For journalists charged with spinning readable copy from the often dull grind of state politics, election time brings with it a strong temptation to talk up an uncertain outcome and the prospect of a close race.
Polling is always a great help in this endeavour, because any attempt to survey public opinion inevitably runs into two kinds of non-response: “refused”, in which the door or phone is slammed on the interviewer by the non-respondent, and “undecided”, wherein neither the primary question nor the backstop (“who are you leaning towards?”) succeed in eliciting an answer.
Whatever polling method is pursued, it is always possible to propose that the non-response rate is high enough that a shock upset might yet loom if, at the moment of decision, all such voters stampede in the same direction — which, of course, they never do.
So with that qualification clearly established, I ask readers not to brush me off when I say they should pay no mind to anyone who asserts with confidence what’s going to happen in tomorrow’s Queensland election.
Public and internal pollsters alike have been speaking of undecided rates well above the norm, which is greatly narrowing the range of electorates in which the result can be confidently predicted.
This might seem to stand to reason given the unusual timing of the election, which has caused the campaign period to coincide with school holidays and the sundry diversions of summer.
However, that notion is belied by the curious fact that pollsters have been encountering indecision, as distinct from disengagement.
According to ReachTEL, the automated “robopoll” it conducted in Campbell Newman’s electorate of Ashgrove on Tuesday evening had a completion rate 9.5% higher than a similar poll conducted a fortnight earlier, and fully 34.7% higher than one conducted in December.
While Ashgrove is no doubt an exceptional circumstance, internal pollsters likewise report strong response rates across the state, even as many express uncertainty as to which way they should jump.
The key to this situation, and indeed the entire election, is the diabolical position that Newman has cornered himself into in his own electorate.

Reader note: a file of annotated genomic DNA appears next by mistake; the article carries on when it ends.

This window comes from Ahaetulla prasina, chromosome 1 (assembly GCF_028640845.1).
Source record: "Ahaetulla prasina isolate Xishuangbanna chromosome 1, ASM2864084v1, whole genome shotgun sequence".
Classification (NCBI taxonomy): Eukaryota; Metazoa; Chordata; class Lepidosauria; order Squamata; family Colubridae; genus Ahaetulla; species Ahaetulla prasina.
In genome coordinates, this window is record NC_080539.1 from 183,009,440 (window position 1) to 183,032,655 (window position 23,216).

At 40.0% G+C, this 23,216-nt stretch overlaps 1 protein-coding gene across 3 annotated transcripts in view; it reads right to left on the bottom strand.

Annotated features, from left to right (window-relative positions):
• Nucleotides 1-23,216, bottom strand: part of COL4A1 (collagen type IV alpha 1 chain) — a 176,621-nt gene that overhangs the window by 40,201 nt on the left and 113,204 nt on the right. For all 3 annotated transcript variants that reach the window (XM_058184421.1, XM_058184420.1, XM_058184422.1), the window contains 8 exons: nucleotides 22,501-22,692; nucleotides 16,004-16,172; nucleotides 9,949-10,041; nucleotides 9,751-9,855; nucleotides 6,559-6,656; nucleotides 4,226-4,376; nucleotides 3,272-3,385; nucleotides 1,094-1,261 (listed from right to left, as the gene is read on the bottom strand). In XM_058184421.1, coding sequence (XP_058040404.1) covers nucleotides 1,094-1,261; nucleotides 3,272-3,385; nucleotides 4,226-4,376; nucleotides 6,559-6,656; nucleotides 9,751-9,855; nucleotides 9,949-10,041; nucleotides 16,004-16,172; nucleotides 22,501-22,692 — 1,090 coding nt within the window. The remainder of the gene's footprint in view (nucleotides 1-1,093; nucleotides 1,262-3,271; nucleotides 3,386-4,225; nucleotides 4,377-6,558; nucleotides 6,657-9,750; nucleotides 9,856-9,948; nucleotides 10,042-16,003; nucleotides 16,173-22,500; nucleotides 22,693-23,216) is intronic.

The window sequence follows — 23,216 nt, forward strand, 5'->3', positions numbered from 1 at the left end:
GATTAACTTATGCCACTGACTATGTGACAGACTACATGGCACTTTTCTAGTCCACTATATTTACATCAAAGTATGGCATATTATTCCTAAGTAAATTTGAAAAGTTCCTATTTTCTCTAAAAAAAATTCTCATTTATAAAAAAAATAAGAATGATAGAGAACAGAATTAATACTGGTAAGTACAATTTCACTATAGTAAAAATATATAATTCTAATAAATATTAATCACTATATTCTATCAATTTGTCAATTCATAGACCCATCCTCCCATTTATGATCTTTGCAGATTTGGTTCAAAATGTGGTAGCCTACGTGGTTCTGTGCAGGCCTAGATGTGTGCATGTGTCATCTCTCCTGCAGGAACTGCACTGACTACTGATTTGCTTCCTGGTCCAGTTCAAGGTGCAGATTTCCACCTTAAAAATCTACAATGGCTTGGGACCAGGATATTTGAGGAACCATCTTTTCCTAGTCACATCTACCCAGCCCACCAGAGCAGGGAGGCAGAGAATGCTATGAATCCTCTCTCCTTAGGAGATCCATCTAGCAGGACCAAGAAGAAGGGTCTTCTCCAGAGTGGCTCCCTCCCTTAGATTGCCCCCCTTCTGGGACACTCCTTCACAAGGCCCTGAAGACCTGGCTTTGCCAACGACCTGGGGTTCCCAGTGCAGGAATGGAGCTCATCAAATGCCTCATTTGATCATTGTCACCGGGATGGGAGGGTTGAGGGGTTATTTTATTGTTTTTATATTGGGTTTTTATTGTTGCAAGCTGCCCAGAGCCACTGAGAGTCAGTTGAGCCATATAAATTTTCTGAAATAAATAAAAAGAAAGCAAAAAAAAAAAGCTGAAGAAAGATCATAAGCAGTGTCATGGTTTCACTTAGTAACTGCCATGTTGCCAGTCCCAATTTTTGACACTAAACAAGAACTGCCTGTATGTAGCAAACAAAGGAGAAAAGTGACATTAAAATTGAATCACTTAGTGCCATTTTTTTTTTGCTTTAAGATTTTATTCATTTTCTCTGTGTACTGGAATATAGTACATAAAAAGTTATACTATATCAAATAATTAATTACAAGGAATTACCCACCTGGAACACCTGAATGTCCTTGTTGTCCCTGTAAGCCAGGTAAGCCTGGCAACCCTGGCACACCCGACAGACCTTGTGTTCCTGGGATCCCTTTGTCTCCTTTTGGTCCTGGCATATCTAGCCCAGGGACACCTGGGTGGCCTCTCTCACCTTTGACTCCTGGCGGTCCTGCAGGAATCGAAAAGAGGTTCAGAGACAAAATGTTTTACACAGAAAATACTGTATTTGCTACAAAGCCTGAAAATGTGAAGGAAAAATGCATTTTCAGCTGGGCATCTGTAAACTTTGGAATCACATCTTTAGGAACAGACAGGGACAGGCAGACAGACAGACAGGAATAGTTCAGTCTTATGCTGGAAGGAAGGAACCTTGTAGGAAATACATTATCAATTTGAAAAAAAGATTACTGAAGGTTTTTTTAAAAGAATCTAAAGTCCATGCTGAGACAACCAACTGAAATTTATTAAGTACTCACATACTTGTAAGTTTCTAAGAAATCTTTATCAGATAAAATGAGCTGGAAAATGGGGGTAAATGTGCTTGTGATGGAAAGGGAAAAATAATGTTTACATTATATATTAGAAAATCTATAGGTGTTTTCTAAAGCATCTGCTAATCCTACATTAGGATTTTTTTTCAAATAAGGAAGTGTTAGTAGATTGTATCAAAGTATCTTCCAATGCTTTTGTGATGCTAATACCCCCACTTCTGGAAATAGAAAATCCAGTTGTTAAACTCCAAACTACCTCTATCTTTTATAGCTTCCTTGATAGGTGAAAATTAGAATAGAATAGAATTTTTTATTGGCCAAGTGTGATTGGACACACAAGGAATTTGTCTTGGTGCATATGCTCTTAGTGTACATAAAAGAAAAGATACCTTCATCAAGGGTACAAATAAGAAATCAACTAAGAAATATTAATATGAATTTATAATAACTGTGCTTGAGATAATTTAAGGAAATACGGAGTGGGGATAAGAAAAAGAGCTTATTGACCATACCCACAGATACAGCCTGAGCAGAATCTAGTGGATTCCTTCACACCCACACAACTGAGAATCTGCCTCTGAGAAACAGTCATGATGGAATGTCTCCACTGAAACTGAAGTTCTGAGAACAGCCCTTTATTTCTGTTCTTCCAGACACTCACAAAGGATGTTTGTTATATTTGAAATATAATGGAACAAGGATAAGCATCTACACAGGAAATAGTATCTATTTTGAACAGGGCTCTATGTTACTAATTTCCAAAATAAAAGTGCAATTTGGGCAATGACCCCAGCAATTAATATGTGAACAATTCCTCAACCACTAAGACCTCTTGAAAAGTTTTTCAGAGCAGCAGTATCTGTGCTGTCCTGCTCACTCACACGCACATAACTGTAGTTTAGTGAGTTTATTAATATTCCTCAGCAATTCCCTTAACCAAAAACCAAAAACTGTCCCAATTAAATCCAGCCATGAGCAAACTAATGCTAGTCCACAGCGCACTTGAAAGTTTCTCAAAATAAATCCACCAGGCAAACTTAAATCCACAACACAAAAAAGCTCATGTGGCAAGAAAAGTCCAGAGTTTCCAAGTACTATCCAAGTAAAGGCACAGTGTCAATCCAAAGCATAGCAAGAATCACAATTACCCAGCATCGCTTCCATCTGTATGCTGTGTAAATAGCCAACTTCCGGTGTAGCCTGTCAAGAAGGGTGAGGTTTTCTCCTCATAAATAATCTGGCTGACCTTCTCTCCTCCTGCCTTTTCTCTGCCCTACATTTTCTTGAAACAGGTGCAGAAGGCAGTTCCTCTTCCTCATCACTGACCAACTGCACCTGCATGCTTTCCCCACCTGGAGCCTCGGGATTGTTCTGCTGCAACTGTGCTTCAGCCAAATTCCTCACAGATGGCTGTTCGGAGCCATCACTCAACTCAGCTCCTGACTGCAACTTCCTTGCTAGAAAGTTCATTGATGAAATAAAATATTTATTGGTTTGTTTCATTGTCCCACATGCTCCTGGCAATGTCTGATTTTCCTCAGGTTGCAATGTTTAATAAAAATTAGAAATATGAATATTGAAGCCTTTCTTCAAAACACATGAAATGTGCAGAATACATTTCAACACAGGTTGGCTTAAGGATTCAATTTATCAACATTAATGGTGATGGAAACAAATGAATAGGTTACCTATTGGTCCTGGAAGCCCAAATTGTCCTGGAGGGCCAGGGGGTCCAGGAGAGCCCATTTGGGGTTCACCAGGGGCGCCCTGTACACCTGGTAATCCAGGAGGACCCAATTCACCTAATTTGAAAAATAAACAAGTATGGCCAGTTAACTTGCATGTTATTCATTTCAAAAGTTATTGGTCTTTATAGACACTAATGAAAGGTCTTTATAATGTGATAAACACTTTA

The original manoeuvre in 2012 to parachute Newman into a left-leaning seat in Brisbane’s inner north, which had last been in the conservative fold in 1989, was the kind of reckless gamble that can be laughed about only after it pays off.
There was never any suggestion that Newman’s bid for the seat was a good idea in its own right — rather, the project of deploying him against Anna Bligh to counter her popularity surge after the 2011 floods crisis allowed for no alternative, as no existing LNP member was prepared to make way for him.
With the immediate objective achieved, Newman and the LNP have had three years to place the government on a steadier footing by coming up with an alternative arrangement.
For a long time the problem of no good alternative seat being available persisted, but this was finally resolved last October when the party’s state executive dumped Bruce Flegg from Ashgrove’s blue-ribbon neighbour, Moggill.
It’s true that Newman had repeatedly said to Ashgrove voters that he was there for the long haul, but politicians say a lot of things. Under the circumstances, his clear duty to both his party and the public was to ensure that voters had a stable basis for choice when they next went to the polls.
It is now clear that many who would otherwise have favoured giving Newman’s government a second term, however reluctantly, will instead jump the other way — even if it remains unclear exactly how many.
With late-deciding voters looming larger than ever in determining the outcome, the stakes at play in the last days of the campaign couldn’t be higher.
As such, Labor leader Annastacia Palaszczuk could not have picked a worse time to commit her biggest gaffe of the campaign, when she proved unable to tell the hosts of an FM radio breakfast program yesterday the rate of the GST.
Coming 48 hours out from the election, the incident allows for just the right amount of time to percolate through social media and water-cooler conversation, and to plant a seed of doubt in minds that were just starting to offer Labor a second look.
Taking everything into account, most punters would still fancy the LNP’s chances, as reflected by Sportingbet’s odds of $1.12 for the LNP versus $6 for Labor.
However, the big news from the betting markets is that Kate Jones is now the short-priced favourite to unseat Campbell Newman from Ashgrove, with respective returns of $1.30 and $3.20.
It would appear then that connoisseurs of political drama will have a great deal to savour over the coming days and weeks.
But for the majority of Queenslanders who would prefer that the system deliver stability and certainty, the prevailing sense of confusion offers one more reason for them to question the competence of our nation’s political class.